The user could choose to either increase or decrease the frequency by a factor of 2 or 4. This is selected using switches SW[2:0] on the DE2 board:

Switch Position (SW 2-0)

Frequency Shift


No change


2x increase


4x increase


2x decrease


4x decrease

A 2x increase in frequency meant that the input data would be stretched to twice its normal length. Therefore if the input was 256 words, the output would contain 512 words. A 2x decrease meant that opposite would happen. If the input was 256 words, the output would contain 128 words.

As it turned out, we were unable to fully implement the time stretching algorithm detailed in the “Theory” section. Since that algorithm requires the overlapping blocks to be faded in and out using the cross-correlation, it was computationally too expensive to perform in real time. We were forced to come up with a simpler way to time stretch the signal.

Since we are only transforming blocks that are 256 samples long, we made the assumption that the signal over this time would be periodic (meaning that the pitch doesn’t change much in this short interval). This assumption is mostly correct, especially for a person’s voice.

Time stretching a periodic signal can be achieved by repeating or truncating the signal a certain number of times. For example, to stretch a sine wave by a factor of 2, you only have to repeat the same data to produce a sine wave of double the length with the same frequency. Likewise, to stretch it by a factor of 0.5, you just have to truncate the signal half-way through.

We decided to take this approach to time stretching because it could be performed within the time constraints of our system and produced fairly good results. Our method does produce some discontinuities in the output signal, especially when truncating the signal. This occurs because the signal might not be perfectly periodic within the 256 sample long interval, or truncating it might result in some data being lost. An example of when these problems would occur is shown below.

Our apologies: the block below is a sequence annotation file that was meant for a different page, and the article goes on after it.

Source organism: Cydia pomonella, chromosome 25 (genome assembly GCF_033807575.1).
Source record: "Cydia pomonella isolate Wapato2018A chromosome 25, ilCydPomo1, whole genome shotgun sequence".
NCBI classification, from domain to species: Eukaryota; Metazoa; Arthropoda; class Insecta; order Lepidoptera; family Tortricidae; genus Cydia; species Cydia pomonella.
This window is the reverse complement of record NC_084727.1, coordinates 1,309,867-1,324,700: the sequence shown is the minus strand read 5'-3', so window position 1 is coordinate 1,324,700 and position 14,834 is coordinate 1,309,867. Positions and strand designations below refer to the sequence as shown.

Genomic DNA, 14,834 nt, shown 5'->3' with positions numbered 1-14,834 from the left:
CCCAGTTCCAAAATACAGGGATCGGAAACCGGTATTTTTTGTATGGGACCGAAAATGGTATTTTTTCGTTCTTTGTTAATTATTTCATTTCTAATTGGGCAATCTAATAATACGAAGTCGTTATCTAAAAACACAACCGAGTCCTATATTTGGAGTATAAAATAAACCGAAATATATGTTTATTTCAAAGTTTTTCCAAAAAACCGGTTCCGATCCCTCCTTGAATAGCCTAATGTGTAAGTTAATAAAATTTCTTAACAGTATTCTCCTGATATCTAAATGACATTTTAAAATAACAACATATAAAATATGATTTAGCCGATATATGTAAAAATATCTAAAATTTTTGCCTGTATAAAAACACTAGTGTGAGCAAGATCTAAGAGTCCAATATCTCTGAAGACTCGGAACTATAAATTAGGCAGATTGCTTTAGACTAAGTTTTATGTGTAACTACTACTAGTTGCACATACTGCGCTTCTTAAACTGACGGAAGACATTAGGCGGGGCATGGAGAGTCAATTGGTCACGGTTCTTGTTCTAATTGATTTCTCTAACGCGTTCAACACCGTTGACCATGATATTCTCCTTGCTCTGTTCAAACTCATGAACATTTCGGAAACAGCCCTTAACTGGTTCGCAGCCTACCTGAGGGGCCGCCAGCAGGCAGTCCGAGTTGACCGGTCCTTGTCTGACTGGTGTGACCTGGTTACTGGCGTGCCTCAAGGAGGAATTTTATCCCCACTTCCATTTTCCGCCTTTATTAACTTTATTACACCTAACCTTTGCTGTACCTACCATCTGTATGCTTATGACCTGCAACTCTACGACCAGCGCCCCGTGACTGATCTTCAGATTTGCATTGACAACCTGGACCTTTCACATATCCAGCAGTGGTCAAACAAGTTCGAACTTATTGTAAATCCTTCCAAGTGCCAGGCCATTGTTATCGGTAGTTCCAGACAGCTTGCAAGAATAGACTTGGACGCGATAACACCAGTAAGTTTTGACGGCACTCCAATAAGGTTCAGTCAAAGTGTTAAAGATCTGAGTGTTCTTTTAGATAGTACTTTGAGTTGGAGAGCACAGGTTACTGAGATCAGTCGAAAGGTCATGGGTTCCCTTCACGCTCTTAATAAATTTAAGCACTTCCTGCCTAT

Figure 6: Errors that can occur using our time stretching method


We attempted to remove some of the discontinuities caused by this problem using a three point averaging filter, which did help somewhat. We implemented this method in hardware by setting the transform_length variable appropriately (512 for a = 2, 128 for a = 0.5, etc.) The following diagram illustrates the time stretching (or compressing) state machine.


Figure 7: The buffer clearing and time stretching state machine


Playing the time stretched samples

In order to play the time stretched data and obtain our pitch shifted waveform, we resampled the data at a rate relative to the amount of time stretching we performed. This was done in the input buffer filling state machine. Since we could not change the sample rate of the output without changing the sample rate of the input, we instead changed which samples were being played from the output buffer. Normally, if the switches are set so that there is no time-stretching, the output is sampled at the same rate as the input. This is done by having by reading from the same address index in both the input and output buffers. The address was determined by a register called bufferIndex.

However, if the output data was time stretched or compressed, the data would need to be sampled at a higher or lower frequency. This was accomplished by shifting the contents of bufferIndex left or right before putting it into the output buffer address. So if the samples were stretched by a factor of 2x, bufferIndex would be multiplied by a factor of 2, which is a shift by one to the left.

Other Methods Tried

 We also tried to accomplish pitch shifting in the frequency domain using the built-in FFT megafunction in Quartus. The approach seemed simple enough and Altera provided documentation on using the FFT block generated by the wizard. In fact, the FFT block supported a variety of input types as well as the ability to do an inverse transform. However, we found that following the simple timing diagram provided in the FFT documentation was not enough. Like many of the complex functions provided by Altera, the documentation was insufficient to create a working piece of hardware in a short amount of time. Perhaps if we had started with this approach rather than tried it halfway through our project, we would have had more success, but that was not the case.